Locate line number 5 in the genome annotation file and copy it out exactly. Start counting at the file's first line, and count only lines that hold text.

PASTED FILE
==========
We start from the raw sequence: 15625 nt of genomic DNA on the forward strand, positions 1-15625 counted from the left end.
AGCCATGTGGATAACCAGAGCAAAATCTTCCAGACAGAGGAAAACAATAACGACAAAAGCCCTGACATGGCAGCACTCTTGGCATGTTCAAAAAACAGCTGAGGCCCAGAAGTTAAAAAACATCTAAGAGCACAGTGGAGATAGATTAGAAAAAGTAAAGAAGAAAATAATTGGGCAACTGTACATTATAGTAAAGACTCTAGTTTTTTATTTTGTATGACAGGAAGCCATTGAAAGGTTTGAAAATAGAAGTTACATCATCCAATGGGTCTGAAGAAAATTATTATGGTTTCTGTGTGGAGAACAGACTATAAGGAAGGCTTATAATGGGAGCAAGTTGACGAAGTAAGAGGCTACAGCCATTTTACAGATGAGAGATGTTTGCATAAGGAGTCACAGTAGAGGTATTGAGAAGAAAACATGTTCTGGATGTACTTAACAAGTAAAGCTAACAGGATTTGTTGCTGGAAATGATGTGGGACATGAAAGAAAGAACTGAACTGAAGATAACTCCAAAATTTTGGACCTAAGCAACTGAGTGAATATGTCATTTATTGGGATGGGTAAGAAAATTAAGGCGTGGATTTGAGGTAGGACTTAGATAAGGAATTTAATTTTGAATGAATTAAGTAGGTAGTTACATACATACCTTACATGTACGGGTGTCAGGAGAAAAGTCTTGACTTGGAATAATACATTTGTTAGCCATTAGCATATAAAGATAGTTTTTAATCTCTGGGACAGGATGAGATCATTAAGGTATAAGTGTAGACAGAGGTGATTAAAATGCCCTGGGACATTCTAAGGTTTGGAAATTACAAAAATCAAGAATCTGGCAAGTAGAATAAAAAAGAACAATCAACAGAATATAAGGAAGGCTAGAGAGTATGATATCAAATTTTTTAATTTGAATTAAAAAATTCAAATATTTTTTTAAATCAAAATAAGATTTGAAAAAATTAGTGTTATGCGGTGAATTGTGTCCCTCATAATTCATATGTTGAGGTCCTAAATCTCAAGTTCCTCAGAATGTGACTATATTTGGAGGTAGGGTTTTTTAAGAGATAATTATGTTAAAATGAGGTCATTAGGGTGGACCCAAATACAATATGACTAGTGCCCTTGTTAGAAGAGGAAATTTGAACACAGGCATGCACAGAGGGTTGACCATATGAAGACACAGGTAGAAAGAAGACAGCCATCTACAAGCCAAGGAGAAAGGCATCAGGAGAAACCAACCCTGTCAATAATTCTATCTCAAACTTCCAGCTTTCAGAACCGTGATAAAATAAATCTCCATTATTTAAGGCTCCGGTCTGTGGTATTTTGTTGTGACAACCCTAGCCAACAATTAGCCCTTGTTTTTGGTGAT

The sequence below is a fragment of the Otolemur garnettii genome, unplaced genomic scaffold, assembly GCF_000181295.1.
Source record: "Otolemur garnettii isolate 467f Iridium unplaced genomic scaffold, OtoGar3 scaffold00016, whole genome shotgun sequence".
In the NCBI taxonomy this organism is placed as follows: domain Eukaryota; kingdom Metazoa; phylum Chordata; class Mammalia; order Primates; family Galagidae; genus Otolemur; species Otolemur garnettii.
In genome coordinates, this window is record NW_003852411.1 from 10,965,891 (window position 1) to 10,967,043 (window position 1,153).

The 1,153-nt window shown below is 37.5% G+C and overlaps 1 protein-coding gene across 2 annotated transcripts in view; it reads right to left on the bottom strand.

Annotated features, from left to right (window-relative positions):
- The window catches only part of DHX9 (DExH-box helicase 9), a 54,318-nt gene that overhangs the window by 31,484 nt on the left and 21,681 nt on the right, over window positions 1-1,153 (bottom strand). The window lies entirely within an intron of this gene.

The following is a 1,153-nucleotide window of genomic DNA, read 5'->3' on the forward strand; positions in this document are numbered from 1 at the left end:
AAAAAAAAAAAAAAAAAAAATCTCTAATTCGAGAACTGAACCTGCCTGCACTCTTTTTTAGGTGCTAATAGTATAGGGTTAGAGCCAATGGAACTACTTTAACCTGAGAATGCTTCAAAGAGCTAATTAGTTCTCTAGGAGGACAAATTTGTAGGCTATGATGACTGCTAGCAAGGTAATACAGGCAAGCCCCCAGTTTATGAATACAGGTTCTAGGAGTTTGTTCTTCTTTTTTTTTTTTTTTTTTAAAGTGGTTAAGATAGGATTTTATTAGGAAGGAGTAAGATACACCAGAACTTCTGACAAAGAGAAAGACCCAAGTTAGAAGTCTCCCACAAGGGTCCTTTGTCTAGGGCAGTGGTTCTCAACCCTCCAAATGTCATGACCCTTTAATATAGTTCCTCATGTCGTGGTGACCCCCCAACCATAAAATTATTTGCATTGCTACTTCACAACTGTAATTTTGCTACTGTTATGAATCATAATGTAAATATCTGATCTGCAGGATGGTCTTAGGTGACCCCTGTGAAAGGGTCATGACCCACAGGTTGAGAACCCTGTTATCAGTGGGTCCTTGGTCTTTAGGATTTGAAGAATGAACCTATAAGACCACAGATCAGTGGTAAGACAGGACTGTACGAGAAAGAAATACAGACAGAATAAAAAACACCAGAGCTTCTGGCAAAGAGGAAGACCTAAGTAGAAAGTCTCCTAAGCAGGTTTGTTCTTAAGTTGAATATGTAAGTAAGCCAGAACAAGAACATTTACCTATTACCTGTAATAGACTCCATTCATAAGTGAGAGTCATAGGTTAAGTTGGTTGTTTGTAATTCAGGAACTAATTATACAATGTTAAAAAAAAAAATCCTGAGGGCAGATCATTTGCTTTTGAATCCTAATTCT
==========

In the NCBI taxonomy this organism is placed as follows: domain Eukaryota; kingdom Metazoa; phylum Chordata; class Mammalia; order Primates; family Galagidae; genus Otolemur; species Otolemur garnettii.